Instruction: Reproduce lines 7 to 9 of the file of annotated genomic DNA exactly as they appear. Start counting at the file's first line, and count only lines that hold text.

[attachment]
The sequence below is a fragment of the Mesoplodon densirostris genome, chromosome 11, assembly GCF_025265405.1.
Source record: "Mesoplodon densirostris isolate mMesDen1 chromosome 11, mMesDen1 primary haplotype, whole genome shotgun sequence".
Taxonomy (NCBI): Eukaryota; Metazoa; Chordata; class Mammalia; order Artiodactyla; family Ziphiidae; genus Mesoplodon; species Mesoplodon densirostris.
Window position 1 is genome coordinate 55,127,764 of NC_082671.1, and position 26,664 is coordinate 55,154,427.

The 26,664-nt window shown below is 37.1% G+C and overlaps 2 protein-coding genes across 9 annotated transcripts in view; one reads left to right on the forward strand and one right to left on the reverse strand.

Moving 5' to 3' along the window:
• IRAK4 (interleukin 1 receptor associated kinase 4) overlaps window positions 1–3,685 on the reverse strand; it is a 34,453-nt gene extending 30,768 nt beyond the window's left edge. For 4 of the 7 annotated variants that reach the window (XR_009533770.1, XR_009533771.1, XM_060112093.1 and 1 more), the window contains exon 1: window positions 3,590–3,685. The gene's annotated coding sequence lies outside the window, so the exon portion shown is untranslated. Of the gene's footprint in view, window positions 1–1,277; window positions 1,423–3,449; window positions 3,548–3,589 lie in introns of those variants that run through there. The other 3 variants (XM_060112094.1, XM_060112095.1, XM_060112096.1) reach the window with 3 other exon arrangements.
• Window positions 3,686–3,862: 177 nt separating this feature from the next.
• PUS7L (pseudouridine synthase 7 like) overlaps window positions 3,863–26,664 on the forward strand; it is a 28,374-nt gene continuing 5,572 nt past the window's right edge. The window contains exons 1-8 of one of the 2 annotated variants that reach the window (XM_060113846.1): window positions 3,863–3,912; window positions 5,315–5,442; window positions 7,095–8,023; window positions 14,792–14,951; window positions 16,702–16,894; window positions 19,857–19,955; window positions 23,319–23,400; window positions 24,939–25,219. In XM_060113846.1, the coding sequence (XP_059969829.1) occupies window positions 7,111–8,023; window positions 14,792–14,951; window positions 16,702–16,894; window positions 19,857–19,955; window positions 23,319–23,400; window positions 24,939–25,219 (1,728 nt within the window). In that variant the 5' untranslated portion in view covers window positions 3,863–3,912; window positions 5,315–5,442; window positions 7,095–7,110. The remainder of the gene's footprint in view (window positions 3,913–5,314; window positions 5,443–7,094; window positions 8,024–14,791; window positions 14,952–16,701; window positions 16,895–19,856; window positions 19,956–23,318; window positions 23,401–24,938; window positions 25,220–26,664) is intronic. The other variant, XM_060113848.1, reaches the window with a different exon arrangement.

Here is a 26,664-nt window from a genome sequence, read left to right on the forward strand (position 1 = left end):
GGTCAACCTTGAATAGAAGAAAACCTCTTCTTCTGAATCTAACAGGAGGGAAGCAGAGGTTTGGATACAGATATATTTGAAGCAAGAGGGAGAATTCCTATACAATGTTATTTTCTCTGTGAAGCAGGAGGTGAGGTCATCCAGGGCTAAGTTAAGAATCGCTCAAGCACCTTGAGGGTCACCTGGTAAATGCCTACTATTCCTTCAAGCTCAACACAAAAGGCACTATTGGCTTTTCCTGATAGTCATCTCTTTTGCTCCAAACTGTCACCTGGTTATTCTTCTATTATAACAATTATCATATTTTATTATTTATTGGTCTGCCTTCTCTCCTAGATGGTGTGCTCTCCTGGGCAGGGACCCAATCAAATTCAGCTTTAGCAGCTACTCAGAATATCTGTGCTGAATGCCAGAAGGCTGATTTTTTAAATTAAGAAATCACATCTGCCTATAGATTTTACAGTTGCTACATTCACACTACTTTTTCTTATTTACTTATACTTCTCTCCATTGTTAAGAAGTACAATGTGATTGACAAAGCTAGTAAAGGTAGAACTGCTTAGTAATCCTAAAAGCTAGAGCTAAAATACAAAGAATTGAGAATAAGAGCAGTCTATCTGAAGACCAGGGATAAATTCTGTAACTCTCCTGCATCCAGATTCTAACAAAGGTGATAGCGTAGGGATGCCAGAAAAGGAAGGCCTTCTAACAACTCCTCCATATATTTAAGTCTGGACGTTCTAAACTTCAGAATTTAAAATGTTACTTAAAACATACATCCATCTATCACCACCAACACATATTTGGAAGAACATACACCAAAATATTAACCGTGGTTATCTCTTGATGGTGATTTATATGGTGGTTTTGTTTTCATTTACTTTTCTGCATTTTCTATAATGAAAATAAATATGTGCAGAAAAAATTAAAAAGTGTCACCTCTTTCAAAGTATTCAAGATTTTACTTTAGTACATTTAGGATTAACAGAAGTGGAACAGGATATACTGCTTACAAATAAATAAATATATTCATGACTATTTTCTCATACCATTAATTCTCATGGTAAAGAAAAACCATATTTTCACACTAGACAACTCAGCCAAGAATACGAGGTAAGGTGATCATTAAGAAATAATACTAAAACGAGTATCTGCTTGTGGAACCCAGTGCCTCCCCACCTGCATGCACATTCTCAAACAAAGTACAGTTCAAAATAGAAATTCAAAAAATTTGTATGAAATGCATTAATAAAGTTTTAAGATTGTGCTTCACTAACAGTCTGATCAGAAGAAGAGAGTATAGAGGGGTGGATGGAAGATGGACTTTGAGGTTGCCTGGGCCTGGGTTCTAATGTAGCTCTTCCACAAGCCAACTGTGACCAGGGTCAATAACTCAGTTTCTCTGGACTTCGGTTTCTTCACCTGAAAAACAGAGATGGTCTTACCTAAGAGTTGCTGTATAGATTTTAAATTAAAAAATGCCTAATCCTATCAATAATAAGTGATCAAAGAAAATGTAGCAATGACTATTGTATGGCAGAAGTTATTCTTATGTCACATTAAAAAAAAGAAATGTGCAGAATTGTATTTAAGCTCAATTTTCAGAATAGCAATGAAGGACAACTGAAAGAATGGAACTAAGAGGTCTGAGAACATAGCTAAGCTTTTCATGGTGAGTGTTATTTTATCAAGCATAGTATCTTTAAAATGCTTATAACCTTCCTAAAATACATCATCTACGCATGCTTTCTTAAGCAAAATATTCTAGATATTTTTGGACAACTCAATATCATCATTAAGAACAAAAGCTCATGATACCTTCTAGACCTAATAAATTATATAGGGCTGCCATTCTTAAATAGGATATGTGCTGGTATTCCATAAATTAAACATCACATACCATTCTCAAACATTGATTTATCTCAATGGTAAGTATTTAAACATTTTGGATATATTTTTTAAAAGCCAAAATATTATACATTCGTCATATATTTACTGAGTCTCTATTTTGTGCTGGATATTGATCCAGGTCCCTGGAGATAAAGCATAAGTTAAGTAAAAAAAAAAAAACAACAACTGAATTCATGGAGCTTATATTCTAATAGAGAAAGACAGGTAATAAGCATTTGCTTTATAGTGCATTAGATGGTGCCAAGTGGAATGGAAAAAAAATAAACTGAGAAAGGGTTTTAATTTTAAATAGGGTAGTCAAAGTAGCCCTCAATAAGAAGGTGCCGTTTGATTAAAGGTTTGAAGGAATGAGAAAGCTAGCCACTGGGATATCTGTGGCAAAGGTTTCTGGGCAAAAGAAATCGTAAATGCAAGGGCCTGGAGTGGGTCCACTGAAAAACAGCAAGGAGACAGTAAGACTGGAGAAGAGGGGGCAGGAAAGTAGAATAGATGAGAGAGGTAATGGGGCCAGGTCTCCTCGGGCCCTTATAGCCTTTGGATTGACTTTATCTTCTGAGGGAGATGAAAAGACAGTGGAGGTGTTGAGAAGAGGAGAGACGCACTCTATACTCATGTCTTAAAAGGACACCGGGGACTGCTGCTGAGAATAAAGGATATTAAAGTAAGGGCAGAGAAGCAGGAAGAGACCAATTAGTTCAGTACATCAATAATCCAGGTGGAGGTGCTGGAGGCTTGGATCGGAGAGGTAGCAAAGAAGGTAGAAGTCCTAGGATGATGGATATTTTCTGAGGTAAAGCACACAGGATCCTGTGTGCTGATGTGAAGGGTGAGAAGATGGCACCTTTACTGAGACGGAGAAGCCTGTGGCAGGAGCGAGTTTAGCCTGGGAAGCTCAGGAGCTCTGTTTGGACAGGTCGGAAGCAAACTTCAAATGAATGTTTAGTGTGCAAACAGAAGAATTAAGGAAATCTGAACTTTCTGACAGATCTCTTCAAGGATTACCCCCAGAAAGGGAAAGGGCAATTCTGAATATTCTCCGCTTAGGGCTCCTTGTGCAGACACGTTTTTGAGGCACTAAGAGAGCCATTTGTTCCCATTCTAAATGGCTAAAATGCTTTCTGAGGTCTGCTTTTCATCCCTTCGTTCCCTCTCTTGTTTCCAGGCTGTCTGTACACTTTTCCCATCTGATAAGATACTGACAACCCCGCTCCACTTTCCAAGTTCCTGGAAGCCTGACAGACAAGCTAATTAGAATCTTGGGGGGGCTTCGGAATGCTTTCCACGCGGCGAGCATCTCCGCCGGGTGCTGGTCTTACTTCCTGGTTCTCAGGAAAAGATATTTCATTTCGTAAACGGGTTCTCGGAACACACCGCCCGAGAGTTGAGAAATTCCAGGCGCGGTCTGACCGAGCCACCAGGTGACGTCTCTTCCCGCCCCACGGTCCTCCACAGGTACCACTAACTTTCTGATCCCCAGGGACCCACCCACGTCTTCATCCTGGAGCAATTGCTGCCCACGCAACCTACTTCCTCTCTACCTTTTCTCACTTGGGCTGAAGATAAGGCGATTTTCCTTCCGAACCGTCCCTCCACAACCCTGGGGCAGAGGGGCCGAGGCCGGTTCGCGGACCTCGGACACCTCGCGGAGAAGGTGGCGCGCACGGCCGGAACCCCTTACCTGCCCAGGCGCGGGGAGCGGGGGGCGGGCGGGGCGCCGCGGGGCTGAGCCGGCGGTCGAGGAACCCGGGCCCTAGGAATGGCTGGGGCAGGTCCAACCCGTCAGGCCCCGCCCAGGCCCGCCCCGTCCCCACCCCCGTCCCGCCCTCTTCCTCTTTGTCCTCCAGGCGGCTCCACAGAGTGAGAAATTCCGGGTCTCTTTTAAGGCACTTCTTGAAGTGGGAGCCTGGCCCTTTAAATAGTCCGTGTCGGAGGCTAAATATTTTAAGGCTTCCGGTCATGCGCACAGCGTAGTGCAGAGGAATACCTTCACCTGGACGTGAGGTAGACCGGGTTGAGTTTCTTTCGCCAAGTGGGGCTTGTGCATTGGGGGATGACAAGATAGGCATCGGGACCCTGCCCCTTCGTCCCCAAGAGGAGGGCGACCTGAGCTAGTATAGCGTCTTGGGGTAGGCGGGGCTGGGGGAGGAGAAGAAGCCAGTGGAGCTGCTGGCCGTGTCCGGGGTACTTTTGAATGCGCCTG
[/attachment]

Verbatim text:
• IRAK4 (interleukin 1 receptor associated kinase 4) overlaps window positions 1–3,685 on the reverse strand; it is a 34,453-nt gene extending 30,768 nt beyond the window's left edge. For 4 of the 7 annotated variants that reach the window (XR_009533770.1, XR_009533771.1, XM_060112093.1 and 1 more), the window contains exon 1: window positions 3,590–3,685. The gene's annotated coding sequence lies outside the window, so the exon portion shown is untranslated. Of the gene's footprint in view, window positions 1–1,277; window positions 1,423–3,449; window positions 3,548–3,589 lie in introns of those variants that run through there. The other 3 variants (XM_060112094.1, XM_060112095.1, XM_060112096.1) reach the window with 3 other exon arrangements.
• Window positions 3,686–3,862: 177 nt separating this feature from the next.
• PUS7L (pseudouridine synthase 7 like) overlaps window positions 3,863–26,664 on the forward strand; it is a 28,374-nt gene continuing 5,572 nt past the window's right edge. The window contains exons 1-8 of one of the 2 annotated variants that reach the window (XM_060113846.1): window positions 3,863–3,912; window positions 5,315–5,442; window positions 7,095–8,023; window positions 14,792–14,951; window positions 16,702–16,894; window positions 19,857–19,955; window positions 23,319–23,400; window positions 24,939–25,219. In XM_060113846.1, the coding sequence (XP_059969829.1) occupies window positions 7,111–8,023; window positions 14,792–14,951; window positions 16,702–16,894; window positions 19,857–19,955; window positions 23,319–23,400; window positions 24,939–25,219 (1,728 nt within the window). In that variant the 5' untranslated portion in view covers window positions 3,863–3,912; window positions 5,315–5,442; window positions 7,095–7,110. The remainder of the gene's footprint in view (window positions 3,913–5,314; window positions 5,443–7,094; window positions 8,024–14,791; window positions 14,952–16,701; window positions 16,895–19,856; window positions 19,956–23,318; window positions 23,401–24,938; window positions 25,220–26,664) is intronic. The other variant, XM_060113848.1, reaches the window with a different exon arrangement.